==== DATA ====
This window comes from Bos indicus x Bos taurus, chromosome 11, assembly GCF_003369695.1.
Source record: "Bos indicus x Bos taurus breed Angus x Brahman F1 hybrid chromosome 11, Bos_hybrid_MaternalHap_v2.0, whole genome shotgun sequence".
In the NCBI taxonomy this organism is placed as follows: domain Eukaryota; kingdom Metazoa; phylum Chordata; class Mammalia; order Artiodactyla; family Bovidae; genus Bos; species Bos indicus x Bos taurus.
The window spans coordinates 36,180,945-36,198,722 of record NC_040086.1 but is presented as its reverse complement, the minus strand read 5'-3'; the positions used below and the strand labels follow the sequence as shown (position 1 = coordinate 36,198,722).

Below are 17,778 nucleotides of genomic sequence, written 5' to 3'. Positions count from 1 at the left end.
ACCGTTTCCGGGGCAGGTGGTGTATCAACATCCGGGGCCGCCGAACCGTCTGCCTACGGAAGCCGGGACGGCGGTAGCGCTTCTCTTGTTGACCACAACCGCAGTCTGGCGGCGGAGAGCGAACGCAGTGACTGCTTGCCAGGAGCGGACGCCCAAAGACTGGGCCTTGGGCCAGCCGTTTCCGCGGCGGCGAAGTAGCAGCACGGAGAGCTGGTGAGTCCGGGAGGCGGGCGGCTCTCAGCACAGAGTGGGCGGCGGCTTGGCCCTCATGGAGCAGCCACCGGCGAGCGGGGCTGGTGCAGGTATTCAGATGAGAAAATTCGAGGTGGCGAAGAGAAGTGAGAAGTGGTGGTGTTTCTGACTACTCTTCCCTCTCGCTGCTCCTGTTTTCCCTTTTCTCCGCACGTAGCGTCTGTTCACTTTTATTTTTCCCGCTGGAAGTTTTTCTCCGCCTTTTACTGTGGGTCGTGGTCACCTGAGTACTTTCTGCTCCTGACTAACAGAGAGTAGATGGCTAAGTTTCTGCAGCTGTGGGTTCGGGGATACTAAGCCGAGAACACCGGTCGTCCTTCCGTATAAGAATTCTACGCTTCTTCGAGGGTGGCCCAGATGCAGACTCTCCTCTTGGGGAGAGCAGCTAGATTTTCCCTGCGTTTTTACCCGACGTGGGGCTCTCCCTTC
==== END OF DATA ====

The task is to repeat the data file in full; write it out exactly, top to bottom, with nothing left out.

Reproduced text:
This window comes from Bos indicus x Bos taurus, chromosome 11, assembly GCF_003369695.1.
Source record: "Bos indicus x Bos taurus breed Angus x Brahman F1 hybrid chromosome 11, Bos_hybrid_MaternalHap_v2.0, whole genome shotgun sequence".
In the NCBI taxonomy this organism is placed as follows: domain Eukaryota; kingdom Metazoa; phylum Chordata; class Mammalia; order Artiodactyla; family Bovidae; genus Bos; species Bos indicus x Bos taurus.
The window spans coordinates 36,180,945-36,198,722 of record NC_040086.1 but is presented as its reverse complement, the minus strand read 5'-3'; the positions used below and the strand labels follow the sequence as shown (position 1 = coordinate 36,198,722).

Below are 17,778 nucleotides of genomic sequence, written 5' to 3'. Positions count from 1 at the left end.
ACCGTTTCCGGGGCAGGTGGTGTATCAACATCCGGGGCCGCCGAACCGTCTGCCTACGGAAGCCGGGACGGCGGTAGCGCTTCTCTTGTTGACCACAACCGCAGTCTGGCGGCGGAGAGCGAACGCAGTGACTGCTTGCCAGGAGCGGACGCCCAAAGACTGGGCCTTGGGCCAGCCGTTTCCGCGGCGGCGAAGTAGCAGCACGGAGAGCTGGTGAGTCCGGGAGGCGGGCGGCTCTCAGCACAGAGTGGGCGGCGGCTTGGCCCTCATGGAGCAGCCACCGGCGAGCGGGGCTGGTGCAGGTATTCAGATGAGAAAATTCGAGGTGGCGAAGAGAAGTGAGAAGTGGTGGTGTTTCTGACTACTCTTCCCTCTCGCTGCTCCTGTTTTCCCTTTTCTCCGCACGTAGCGTCTGTTCACTTTTATTTTTCCCGCTGGAAGTTTTTCTCCGCCTTTTACTGTGGGTCGTGGTCACCTGAGTACTTTCTGCTCCTGACTAACAGAGAGTAGATGGCTAAGTTTCTGCAGCTGTGGGTTCGGGGATACTAAGCCGAGAACACCGGTCGTCCTTCCGTATAAGAATTCTACGCTTCTTCGAGGGTGGCCCAGATGCAGACTCTCCTCTTGGGGAGAGCAGCTAGATTTTCCCTGCGTTTTTACCCGACGTGGGGCTCTCCCTTC